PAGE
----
The input terminal of inverter 301 is also connected to a bus line 310. Bus line 310, in turn, is connected between an I/O pin 311, an input stage 312 and an output stage 313 of ISPLD 350. In the described embodiment, input stage 312 is a CMOS inverter and output stage 313 is a tri-stateable CMOS inverter. ISPLD 350 can be configured such that pin 311 is either an input pin or an output pin. If pin 311 is configured as an input pin, then input stage 312 is actively used, and output stage 313 is disabled. Conversely, if pin 311 is configured as an output pin, then output stage 313 is enabled, and input stage 312 is not actively used.

ISPLD 350 operates in two distinct modes, namely, a set-up mode and a normal operating mode. As previously described, the set-up mode includes a non-programmed sub-mode and a configuration sub-mode. In the non-programmed sub-mode, the logic of ISPLD 350 is not yet configured. During the configuration sub-mode, the logic of ISPLD 350 is configured in accordance with conventional techniques. During the normal operating mode, the logic of ISPLD 350 has already been configured. At this time, ISPLD 350 receives input signals and provides output signals to external devices in accordance with the particular configuration of ISPLD 350.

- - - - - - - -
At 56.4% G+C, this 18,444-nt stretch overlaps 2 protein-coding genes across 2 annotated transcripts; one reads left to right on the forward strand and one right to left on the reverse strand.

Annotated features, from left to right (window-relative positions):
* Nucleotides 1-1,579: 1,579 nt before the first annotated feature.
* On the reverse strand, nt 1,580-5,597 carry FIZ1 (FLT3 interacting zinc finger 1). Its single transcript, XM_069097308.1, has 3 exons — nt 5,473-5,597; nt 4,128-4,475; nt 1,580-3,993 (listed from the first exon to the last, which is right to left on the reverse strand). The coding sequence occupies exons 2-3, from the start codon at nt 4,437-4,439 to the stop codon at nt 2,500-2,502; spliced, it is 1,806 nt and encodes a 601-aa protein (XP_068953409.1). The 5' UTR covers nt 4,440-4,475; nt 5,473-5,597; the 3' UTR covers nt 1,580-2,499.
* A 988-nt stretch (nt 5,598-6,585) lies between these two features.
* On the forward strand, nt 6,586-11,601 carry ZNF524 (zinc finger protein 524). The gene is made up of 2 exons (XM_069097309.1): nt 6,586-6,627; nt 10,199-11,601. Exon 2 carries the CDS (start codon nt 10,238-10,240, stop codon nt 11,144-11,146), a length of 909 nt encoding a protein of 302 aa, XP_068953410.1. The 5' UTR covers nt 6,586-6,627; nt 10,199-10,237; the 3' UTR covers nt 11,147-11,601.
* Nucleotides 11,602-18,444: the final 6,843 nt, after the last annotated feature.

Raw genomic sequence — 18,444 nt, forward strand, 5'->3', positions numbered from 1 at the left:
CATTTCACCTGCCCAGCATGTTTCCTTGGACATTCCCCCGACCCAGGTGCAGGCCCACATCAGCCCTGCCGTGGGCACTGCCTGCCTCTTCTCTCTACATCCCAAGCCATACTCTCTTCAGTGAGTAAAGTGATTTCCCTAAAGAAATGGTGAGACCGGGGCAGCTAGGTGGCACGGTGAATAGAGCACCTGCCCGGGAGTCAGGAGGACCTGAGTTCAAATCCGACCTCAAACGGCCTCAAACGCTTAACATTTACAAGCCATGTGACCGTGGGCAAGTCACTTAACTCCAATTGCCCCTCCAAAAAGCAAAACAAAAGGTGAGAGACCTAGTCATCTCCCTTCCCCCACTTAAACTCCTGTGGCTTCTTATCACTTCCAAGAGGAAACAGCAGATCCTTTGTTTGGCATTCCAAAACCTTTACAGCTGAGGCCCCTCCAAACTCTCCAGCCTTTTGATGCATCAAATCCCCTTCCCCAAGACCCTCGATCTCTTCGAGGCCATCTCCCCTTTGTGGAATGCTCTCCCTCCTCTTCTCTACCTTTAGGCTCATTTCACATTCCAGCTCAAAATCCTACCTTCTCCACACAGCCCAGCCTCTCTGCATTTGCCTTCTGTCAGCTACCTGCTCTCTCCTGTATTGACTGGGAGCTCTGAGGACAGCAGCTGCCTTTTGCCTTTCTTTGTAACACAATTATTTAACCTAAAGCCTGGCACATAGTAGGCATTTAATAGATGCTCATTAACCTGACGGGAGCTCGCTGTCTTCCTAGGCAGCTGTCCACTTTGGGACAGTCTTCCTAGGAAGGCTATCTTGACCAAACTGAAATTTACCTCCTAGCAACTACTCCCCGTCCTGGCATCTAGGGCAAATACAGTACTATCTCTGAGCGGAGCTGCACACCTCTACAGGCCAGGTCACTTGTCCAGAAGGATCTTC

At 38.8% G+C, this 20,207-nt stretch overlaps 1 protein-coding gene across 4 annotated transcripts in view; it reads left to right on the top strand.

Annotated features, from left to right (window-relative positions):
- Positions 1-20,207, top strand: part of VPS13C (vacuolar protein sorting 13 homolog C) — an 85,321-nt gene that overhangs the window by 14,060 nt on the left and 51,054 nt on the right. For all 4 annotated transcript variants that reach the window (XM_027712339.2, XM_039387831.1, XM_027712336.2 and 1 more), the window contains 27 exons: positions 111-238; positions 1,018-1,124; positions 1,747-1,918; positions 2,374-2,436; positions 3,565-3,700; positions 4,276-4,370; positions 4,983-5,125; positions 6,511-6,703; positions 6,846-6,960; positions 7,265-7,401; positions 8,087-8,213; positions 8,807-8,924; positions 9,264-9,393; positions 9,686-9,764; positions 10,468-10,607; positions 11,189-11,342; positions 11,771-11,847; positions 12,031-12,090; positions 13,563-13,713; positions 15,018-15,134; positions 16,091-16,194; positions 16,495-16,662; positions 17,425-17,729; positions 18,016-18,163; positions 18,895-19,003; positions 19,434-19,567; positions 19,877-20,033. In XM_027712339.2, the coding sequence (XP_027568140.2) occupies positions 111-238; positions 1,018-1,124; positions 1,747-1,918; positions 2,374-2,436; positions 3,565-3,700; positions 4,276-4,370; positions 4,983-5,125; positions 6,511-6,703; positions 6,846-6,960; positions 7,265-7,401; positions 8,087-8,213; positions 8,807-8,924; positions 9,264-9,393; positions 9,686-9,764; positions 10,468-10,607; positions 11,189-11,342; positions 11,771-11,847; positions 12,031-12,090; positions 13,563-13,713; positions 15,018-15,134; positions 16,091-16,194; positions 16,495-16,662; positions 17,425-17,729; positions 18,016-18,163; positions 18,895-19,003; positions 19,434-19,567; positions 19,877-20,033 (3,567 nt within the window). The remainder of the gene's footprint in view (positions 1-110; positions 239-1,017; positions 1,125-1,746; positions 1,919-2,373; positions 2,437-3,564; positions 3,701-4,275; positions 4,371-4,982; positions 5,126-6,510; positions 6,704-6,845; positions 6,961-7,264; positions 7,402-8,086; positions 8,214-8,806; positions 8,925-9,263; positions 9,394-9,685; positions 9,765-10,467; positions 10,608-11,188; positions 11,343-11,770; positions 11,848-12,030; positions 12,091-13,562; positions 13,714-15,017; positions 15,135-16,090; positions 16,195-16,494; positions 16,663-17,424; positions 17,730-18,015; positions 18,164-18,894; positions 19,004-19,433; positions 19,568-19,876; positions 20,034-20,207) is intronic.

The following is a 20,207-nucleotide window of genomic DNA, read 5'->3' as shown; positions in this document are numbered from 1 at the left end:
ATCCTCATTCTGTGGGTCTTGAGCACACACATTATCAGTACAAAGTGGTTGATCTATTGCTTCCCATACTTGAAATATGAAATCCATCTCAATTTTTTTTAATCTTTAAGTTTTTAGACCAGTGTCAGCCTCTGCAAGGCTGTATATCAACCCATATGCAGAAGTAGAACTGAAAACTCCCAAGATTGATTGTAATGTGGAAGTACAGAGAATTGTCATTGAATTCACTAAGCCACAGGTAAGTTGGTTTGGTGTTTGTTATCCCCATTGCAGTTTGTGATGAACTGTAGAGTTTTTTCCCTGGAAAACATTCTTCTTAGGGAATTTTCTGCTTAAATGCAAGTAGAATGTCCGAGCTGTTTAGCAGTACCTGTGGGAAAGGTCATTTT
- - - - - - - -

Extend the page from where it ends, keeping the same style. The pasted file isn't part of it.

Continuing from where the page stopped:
The state of the control signal PIN_HIGH bar controls the operation of bus-hold circuit 300. As described in more detail below, a logic low PIN_HIGH bar signal causes the bus hold circuit 300 to operate as a pull-up resistor circuit which provides a well-defined logic high state to pin 311. The PIN_HIGH bar signal is controlled to have a logic low state when ISPLD 350 is in the set-up mode. Also, as described in more detail below, a logic high PIN_HIGH bar signal causes bus-hold circuit 300 to operate as a conventional bus-hold circuit. The PIN_HIGH bar signal is controlled to have a logic high state when ISPLD 350 is in the normal operating mode.

In one embodiment of the present invention, the control signal PIN_HIGH bar is supplied by a configuration latch 305 located on ISPLD 350. This configuration latch 305 is a nonvolatile memory cell which is initially programmed to store a logic low value. After a valid configuration has been programmed into ISPLD 350, the nonvolatile memory cell is programmed to store a logic high value. When the valid configuration is erased from ISPLD 350 (i.e., ISPLD 350 is cleared), the configuration latch is programmed to store a logic low value.